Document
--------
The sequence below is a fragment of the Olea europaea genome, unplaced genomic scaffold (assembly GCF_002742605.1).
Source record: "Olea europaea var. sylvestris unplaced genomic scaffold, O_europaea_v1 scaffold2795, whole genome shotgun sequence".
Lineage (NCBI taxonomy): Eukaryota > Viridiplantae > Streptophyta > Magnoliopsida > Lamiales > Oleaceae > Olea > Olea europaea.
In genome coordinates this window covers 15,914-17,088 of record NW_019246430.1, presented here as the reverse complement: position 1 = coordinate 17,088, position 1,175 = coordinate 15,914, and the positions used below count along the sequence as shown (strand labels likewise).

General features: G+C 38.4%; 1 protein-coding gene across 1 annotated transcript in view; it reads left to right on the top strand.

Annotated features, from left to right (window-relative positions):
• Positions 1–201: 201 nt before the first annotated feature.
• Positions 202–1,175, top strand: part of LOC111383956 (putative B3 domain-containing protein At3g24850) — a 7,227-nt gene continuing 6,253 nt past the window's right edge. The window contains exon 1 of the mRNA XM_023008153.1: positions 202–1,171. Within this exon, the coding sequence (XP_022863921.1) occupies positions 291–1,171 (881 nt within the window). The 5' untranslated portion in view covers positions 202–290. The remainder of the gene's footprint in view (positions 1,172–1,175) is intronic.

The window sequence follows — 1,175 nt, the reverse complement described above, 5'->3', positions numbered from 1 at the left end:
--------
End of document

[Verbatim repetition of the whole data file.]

The sequence below is a fragment of the Olea europaea genome, unplaced genomic scaffold (assembly GCF_002742605.1).
Source record: "Olea europaea var. sylvestris unplaced genomic scaffold, O_europaea_v1 scaffold2795, whole genome shotgun sequence".
Lineage (NCBI taxonomy): Eukaryota > Viridiplantae > Streptophyta > Magnoliopsida > Lamiales > Oleaceae > Olea > Olea europaea.
In genome coordinates this window covers 15,914-17,088 of record NW_019246430.1, presented here as the reverse complement: position 1 = coordinate 17,088, position 1,175 = coordinate 15,914, and the positions used below count along the sequence as shown (strand labels likewise).

General features: G+C 38.4%; 1 protein-coding gene across 1 annotated transcript in view; it reads left to right on the top strand.

Annotated features, from left to right (window-relative positions):
• Positions 1–201: 201 nt before the first annotated feature.
• Positions 202–1,175, top strand: part of LOC111383956 (putative B3 domain-containing protein At3g24850) — a 7,227-nt gene continuing 6,253 nt past the window's right edge. The window contains exon 1 of the mRNA XM_023008153.1: positions 202–1,171. Within this exon, the coding sequence (XP_022863921.1) occupies positions 291–1,171 (881 nt within the window). The 5' untranslated portion in view covers positions 202–290. The remainder of the gene's footprint in view (positions 1,172–1,175) is intronic.

The window sequence follows — 1,175 nt, the reverse complement described above, 5'->3', positions numbered from 1 at the left end: